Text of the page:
Ten years ago Chennai-born Wall Street bankers Suresh and Mahesh Ramakrishnan created history by acquiring a blue-blooded Savile Row firm Whitcomb & Shaftesbury. They are now Indianising it further by signing on Tarun Tahliani to design for them including his trademark sherwanis, bundis and bandhgalas . The designer spoke to MW in an exclusive interview. And in a companion piece from November 2012, we look at Suresh and Mahesh Ramakrishnan journey from Wall Street to Savile Row.
MW:How did this collaboration between you and Whitcomb & Shaftesbury come about?
TT: To be honest, I’m not really sure. They came to see me and presented this idea exactly two years ago at my bridal couture exposition.
MW: Why did it take two years to turn this idea into a reality?
TT: It was too new an idea and the process is a little complicated; meeting with the clients happens in Delhi, fittings are held London while the tailoring and pattern-making is done in Chennai and London, so I wasn’t sure if we were up for it. But when we saw the quality of the product, we felt that it’s worth it. What we are trying to design is clothing that sits on the body like a dream. It’s all about the construction. And that is what will differentiate our work from the rest.
MW:You have used a lot of textured fabrics like velvet, satin and cashmere. Where are they sourced from?
TT: Most of our fabrics are not from India because Indian fabrics don’t tailor well. The fabrics that we use are little thin so that they mold easily with the body. What we do is create an endoskeleton for which the garment is made, which is why we are using fabrics places like Holland & Sherry and Scabal.
What are the important areas that you focus on while designing for men?
TT:When it comes to men, you can instantly make out if they are uncomfortable in what they are wearing, which is why the way a fabric is cut is very important. For example, with a heavily embroidered sherwani, your local master won’t know how to compensate the fabric with the seams around the embroidery inorder to get that perfect fit. Most men have been buying western tailored clothes for longer than women, so they get the importance of a right fit. The idea to get the clothes fitted to your body is quite luxurious. Unlike women, men don’t care if someone else has exact same piece, they are okay with wearing a same suit for many occasions, for them it is all about comfort, great shape and feeling fantastic.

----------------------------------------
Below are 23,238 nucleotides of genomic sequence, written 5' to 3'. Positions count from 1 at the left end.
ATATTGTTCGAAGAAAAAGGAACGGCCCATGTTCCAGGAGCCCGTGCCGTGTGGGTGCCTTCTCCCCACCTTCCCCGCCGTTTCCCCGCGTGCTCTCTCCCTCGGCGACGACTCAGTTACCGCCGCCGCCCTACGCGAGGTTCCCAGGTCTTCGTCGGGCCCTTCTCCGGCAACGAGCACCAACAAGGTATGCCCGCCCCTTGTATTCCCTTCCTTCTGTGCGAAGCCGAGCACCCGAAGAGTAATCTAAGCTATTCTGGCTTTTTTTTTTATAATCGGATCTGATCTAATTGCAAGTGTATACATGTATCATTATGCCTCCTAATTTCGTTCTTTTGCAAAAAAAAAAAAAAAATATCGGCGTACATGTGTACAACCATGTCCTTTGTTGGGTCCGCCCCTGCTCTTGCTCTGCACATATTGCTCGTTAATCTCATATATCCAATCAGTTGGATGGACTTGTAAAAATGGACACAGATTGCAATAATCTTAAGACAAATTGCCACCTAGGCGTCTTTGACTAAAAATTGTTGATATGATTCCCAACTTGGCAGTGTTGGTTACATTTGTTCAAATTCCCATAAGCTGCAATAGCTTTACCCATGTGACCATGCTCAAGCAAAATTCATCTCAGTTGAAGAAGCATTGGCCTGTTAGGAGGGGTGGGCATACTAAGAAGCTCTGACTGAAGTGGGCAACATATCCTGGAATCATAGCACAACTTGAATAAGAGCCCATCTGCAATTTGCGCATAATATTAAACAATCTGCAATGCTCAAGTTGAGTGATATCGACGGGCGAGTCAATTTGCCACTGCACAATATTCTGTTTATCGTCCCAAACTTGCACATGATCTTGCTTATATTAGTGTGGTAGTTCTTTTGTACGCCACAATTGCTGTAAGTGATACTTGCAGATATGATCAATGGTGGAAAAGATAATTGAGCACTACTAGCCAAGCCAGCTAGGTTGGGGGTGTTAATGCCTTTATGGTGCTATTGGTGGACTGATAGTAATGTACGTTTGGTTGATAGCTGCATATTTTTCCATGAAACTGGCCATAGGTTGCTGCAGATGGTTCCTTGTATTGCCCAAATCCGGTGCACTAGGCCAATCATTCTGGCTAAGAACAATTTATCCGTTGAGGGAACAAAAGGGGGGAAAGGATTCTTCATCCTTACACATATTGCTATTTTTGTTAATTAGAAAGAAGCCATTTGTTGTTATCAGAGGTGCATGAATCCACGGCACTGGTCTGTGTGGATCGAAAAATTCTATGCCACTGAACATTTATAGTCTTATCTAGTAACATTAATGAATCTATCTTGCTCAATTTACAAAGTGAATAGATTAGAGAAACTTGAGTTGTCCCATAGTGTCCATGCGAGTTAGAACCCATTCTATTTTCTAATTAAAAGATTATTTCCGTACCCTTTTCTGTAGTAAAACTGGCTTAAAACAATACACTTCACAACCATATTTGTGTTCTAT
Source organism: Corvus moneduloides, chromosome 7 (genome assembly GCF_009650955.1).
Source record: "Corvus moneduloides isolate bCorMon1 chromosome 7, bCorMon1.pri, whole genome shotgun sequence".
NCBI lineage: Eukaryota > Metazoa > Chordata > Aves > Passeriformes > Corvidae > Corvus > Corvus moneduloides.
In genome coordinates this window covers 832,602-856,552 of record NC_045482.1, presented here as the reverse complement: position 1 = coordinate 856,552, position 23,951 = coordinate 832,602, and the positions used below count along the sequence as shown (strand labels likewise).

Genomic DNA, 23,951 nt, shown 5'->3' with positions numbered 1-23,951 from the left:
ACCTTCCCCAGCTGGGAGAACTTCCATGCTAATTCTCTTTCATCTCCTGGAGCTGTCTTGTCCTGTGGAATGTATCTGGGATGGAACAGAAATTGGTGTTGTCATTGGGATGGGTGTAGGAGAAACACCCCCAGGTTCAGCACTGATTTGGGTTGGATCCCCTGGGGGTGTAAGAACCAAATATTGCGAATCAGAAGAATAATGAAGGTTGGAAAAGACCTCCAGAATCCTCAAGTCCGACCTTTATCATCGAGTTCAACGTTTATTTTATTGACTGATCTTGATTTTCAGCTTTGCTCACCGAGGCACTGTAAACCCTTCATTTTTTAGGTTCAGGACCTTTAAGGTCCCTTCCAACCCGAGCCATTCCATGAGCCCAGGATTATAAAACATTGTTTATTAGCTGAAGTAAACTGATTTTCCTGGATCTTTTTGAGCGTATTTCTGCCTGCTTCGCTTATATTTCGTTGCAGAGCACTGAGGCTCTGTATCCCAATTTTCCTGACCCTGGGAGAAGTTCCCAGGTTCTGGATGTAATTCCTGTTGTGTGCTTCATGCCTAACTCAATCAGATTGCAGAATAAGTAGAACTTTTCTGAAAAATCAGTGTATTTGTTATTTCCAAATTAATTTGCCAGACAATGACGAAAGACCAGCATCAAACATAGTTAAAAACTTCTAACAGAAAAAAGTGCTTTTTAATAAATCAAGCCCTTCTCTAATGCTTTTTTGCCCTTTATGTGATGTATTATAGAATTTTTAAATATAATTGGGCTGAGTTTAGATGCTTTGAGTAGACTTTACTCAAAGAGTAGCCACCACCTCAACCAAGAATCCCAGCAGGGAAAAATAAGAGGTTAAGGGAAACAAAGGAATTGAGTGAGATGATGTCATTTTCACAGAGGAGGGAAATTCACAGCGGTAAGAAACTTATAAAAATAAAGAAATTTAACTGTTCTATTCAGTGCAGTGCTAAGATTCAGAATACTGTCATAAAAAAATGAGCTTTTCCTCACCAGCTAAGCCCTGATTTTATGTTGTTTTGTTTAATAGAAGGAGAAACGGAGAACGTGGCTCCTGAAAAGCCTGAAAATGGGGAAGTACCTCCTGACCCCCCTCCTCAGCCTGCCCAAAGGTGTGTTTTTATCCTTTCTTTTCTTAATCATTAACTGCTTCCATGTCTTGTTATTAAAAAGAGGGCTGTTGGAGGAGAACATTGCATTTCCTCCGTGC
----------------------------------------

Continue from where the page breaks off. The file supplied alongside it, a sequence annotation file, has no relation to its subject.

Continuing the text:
MW:Do you think men are moving away from their safe zone and are getting more experimental with style?
TT:I don’t think Indian men are very experimental. They are highly influenced by Bollywood judging from the way they style sherwanis with crushed dupattas!But in a way, I think we are going back to our roots when I see men wearing dhotis at the weddings. In this collection with W&S I’ve combined their classic tailoring with our drapes. You’ll also see our interesting take on a sherwani with a tailcoat back. So we are now going to try and experiment more with styles other than our classic sherwanis and bandhgalas. What we have here is their expert technique and fine Savile Row tailoring with our identity to create a modern and a minimalist version of traditional Indian wear to go global.
MW:When it comes to men’s tailoring, what is the change that you are hoping to bring?
TT: There is now a need for a very superlative quality when it comes to fit, fabrics and tailoring. When I look at some of the menswear designs what we have here, I am appalled with the quality of the tailoring and pattern-making! For example, the shoulders are drooping, sleeves are loose, armholes aren’t constructed well, collars are gaping… You can’t have these kinds of mistakes in a tailored garment. We aim to provide the customers with a good fit, superior quality of pattern-making and tailoring and the finest of the fabrics available in the world.
Read the journey of Tam-Brahm siblings who quit their lucrative IT jobs to set up shop on Savile
Row, the world’s most famous tailoring street, under the very British name of Whitcomb & Shaftesbury. Read their story here.